Movie review by Andrea Karen Hammer
As promised on the DVD cover of Chef, this film is a “deliciously entertaining comedy about starting from scratch.” Along with valuable messages about the importance of following your dreams, this flavorful movie explores healing broken relationships and rediscovering personal passions to experience true happiness.
With chef/co-producer Roy Choi, Jon Favreau is the writer, director, producer and star at the center of a disparate but ultimately cohesive cast. As the likable but often temperamental and at-odds Carl Casper, he initially appears as an unlikely match for the polished and well-heeled Sofia Vergara as his still supportive ex-wife. Emjay Anthony is an equally surprising surface mismatch as their fragile son, Percy, who finds a way to shed his shyness and become the social media hero of this film.
Eclectic Characters Add Spice to Saucy Chef Movie
In cameo roles, several eclectic characters add spice to this saucy movie. Scarlett Johansson, as the restaurant hostess and Carl’s “friend,” forces him to look at his life honestly and gives him an encouraging “kick” on the road to happiness. Dustin Hoffman’s delivery of the controlling restaurant owner, who is determined to uphold the status quo and block the chef’s experimental and artistic dishes, is pitch perfect. Oliver Platt, playing the restaurant critic creating a Twitter dust-up with Carl, is central to an unexpected twist at the end of the film.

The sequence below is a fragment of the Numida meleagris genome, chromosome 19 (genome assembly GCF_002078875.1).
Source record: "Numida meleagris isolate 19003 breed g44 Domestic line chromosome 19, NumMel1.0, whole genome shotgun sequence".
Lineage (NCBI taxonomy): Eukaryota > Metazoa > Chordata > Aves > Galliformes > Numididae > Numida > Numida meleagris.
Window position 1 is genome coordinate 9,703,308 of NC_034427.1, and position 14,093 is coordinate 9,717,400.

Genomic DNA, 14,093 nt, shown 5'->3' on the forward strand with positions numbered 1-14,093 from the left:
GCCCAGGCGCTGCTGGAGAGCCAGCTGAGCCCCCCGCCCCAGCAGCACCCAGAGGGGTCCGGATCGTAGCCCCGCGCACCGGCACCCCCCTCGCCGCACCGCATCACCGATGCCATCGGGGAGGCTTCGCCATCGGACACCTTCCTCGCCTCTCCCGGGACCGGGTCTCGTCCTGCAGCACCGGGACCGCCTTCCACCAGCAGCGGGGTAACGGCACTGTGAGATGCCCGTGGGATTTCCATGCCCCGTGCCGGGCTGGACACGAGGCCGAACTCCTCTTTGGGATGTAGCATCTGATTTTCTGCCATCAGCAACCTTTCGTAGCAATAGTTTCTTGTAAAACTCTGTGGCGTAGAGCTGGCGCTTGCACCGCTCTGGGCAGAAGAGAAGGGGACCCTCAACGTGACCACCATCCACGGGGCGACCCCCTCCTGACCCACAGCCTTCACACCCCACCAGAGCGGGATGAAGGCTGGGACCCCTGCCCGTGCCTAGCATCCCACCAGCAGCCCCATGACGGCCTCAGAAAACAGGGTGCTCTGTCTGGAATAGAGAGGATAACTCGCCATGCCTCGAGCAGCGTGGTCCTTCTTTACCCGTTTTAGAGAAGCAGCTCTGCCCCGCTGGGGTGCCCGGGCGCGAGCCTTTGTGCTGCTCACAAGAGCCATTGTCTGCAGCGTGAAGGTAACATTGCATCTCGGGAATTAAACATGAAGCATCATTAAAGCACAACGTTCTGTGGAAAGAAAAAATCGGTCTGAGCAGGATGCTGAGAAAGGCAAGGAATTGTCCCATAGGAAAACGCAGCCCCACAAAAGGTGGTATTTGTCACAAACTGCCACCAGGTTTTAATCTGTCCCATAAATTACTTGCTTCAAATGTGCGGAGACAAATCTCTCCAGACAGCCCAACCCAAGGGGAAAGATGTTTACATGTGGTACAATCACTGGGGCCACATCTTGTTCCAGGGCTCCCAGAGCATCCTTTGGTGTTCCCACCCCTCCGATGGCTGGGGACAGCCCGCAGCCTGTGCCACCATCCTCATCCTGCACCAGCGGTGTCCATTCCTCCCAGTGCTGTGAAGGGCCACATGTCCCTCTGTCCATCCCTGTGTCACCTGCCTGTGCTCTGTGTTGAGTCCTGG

John Leguizamo, playing Carl’s loyal friend Martin, adds a generous serving of hot peppers with authentic Hispanic zest. Following his spirited interactions as part of his buddy’s new food-truck cooking team–with the eager and increasingly lively Percy–are some of the high points of this movie.
Trio’s Cross-Country Food Truck Travels Include Popular Destination
Another captivating part of Chef revolves around the trio’s cross-country trip on their path to finding personal and professional joy. With stops including New Orleans, a thrilling moment was seeing father and son enjoy Cafe Du Monde, one of Artsphoria’s favorite coffees with this glorious destination’s signature beignets.
Besides sizzling shots of the chef cooking his creative renditions of ethnic food, this film was memorable for skillfully mixing in meaningful messages with hearty laughs. From exploring the struggles of this father and son to understand and connect to the courage required to walk away from an unsatisfying situation and re-create a more nourishing life, Chef is a film to relish and re-experience whenever hunger strikes.
Questions for Artsphoria’s Online Film Forum
What scenes made you laugh in this comedy, and why? What messages did you take away from Chef and continue to ponder? Would you recommend this movie to others, and why or why not?
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